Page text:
Flying Geese Quilt Pattern

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I’ve happily returned to quilt-making, to the quilt that will, along with my memoir, represent much of the story of my life. The quilt is comprised of a variety of patterns ranging from the early 1800s, the 1900s, and also some of my own design.

Today I completed my Flying Geese square, known also as a Code Pattern, one of several designs used in the Civil War’s Underground Railroad Quilts that hung on clotheslines or lay on windowsills of Southern Abolitionists committed to helping slaves escape to the North. Because slaves were not taught to read or write, Abolitionists needed a secret system to communicate to slaves how they should travel north by following the geese. Code patterns became an important solution.

Flying Geese was just one of several code patterns. Others can be seen here. The large triangle with the darker color represents the goose; the two smaller side triangles, light in color, represent the sky. Quilts were arranged so that the “geese” direction pointed north to another safe house, which were reportedly about ten miles apart.

The Edwards History and Genealogy Center tells us in this link that “With this quilt the slaves learned they were to take their direction, timing, and behavior from the migrating geese. Since geese fly north in the spring, it was also the best time for slaves to escape. Geese have to stop at waterways along their journey in order to rest and eat. Especially since geese make loud honking noises it was easy for runaways to follow their flight pattern.”

Some patterns are arranged so the geese all flying in the same direction as shown in the lovely illustration here. Others are arranged as I chose to do mine: the geese arranged in four different directions. This varied-direction configuration reflected, for me, how I was tugged in several directions at that particular time in my life, unsure about which direction to travel next in my personal journey.

One of the finest rewards of my quilt work, aside from creating story squares richly meaningful to me, is that, as I work at piecing, I frequently think with gratitude about the Abolitionist women so committed to freeing people from slavery. Yet, more viscerally, I am keenly aware I follow in the footsteps of slave women and all women who made story quilts. I’m filled with a deep reverence and affinity for these amazing women with their profound desire to create and leave their story in fabric form for their families, future generations, historians, and those of us who are passionate about women’s stories.

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About Mary Jo Doig

At the turn of the millennium, I arrived at a cross-road that brought me a splendid, if unforeseen place, almost as if I were a traveler on Robert Frost's The Road Less Traveled. I was single again, my three children were grown and building their lives, I'd experienced a health issue and was working on an improved lifestyle. I also ached to do two other things: (1) change my long human services career in upstate New York's Catskill Mountains, where winter seemed to be at least seven months out of every year, and (2) move to a warmer place in the universe. My decision: did I want to continue on the path I'd been following pretty much all my life, or could I gather my then-fragile courage and start life brand new somewhere else? These were scary thoughts for a single woman in her late 50s. Five hundred miles away, though, I fell in love with a new mountain range, Virginia's Blue Ridge Mountains, where I knew not a soul except my daughter who was attending college in the Shenandoah Valley, and I moved. I rented a tiny cabin on a mountain in the woods and lived there in solitude for two years, working in a new career by day and, when home, communing with the incredible natural beauty that surrounded me. There I also began to write my life stories, which were aching for release. I joined the Story Circle Network in early 2001, a rich place in cyberspace for women life writers, where I strengthened my written voice and began sharing my stories. I grew there in so many ways and today I'm a long-time editor for the "True Words from Real Women" section of the quarterly Journal, as well as a reader and reviewer of women's memoirs for the SCN Book Review site, another unique place in cyberspace. Then, next year, I’ll again be honored to be program chair for our Stories from the Heart national conference in Austin, TX. I have so many loves: first, my three children: my son, Chip and daughter, Polly, both in Virginia; and my youngest daughter, Susan, in Florida, and also dear family and friends. I must also include my cats Hilary (20) and Button (5). Sometimes I foster cats and kittens for the Humane Society, but Button prefers me not to. My hobbies include reading, writing, editing, cooking, gardening, quilting, knitting, biking, and simply being with the profound beauty of the mountains that embrace my small two acres in the Blue Ridge. The life stories I began writing in 2001 have grown deeper with time, re-writes, and personal growth. Now, all these years later, I believe I've sliced through the layers to reach the heart of my story, and am presently working on the final revision of my memoir, Stitching a Patchwork Life.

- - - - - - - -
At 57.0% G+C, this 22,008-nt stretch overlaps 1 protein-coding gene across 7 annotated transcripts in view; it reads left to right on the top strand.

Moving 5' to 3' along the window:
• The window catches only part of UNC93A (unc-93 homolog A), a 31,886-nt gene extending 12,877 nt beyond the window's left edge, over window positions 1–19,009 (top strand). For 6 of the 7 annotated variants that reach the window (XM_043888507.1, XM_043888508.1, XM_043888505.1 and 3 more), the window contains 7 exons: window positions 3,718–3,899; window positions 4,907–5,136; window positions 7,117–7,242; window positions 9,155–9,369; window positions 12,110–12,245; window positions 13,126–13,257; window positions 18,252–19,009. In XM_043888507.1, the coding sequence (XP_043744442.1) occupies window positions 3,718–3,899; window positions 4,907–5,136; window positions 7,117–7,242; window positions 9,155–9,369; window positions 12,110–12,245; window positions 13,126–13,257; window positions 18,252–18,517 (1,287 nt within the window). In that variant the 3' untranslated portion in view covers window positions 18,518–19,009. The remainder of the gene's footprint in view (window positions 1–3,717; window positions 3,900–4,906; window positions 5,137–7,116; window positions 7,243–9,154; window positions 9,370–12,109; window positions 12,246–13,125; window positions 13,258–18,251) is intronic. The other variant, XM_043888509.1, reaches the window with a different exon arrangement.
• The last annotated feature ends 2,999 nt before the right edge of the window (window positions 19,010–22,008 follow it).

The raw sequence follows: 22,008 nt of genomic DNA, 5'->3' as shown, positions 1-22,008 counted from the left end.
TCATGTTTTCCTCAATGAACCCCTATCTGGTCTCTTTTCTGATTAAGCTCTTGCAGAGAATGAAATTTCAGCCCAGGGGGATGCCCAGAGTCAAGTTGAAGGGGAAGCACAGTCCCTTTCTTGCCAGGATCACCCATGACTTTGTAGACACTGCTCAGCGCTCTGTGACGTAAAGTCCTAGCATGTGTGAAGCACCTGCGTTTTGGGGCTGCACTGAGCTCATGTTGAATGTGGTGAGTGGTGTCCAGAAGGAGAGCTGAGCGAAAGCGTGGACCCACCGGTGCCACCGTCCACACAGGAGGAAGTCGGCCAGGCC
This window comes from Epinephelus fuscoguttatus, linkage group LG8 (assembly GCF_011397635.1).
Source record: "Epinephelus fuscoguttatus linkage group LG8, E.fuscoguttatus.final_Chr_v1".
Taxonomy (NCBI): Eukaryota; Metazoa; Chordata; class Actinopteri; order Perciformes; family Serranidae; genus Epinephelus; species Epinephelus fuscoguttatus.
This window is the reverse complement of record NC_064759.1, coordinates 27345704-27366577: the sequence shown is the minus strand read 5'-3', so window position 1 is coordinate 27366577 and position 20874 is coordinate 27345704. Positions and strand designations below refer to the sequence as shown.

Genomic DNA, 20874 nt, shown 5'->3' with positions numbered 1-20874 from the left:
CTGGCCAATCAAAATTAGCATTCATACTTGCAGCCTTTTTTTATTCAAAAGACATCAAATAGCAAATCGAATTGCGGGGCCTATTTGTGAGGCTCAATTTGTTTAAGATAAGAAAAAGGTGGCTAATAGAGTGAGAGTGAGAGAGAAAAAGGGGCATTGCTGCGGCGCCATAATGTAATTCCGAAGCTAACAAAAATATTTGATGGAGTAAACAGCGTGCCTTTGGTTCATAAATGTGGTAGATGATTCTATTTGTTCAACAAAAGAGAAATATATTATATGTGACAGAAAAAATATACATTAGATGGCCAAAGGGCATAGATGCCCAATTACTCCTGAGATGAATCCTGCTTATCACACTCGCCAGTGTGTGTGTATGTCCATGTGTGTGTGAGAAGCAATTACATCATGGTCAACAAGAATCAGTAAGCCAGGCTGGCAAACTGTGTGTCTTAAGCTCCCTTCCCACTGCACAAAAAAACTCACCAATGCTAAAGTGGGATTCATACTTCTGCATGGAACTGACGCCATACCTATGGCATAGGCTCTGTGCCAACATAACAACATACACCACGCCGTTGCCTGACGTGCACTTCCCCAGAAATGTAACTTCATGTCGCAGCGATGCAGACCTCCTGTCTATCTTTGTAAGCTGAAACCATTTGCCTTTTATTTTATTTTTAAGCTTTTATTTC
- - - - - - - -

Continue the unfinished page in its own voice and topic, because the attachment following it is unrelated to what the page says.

This entry was posted in Gifts, Mystery, Quilts, The Writing Life. Bookmark the permalink.

One Response to Flying Geese Quilt Pattern

  1. I didn’t know about the slaves and the quilts. Fascinating! Thanks for sharing, MJ.

    Liked by 1 person

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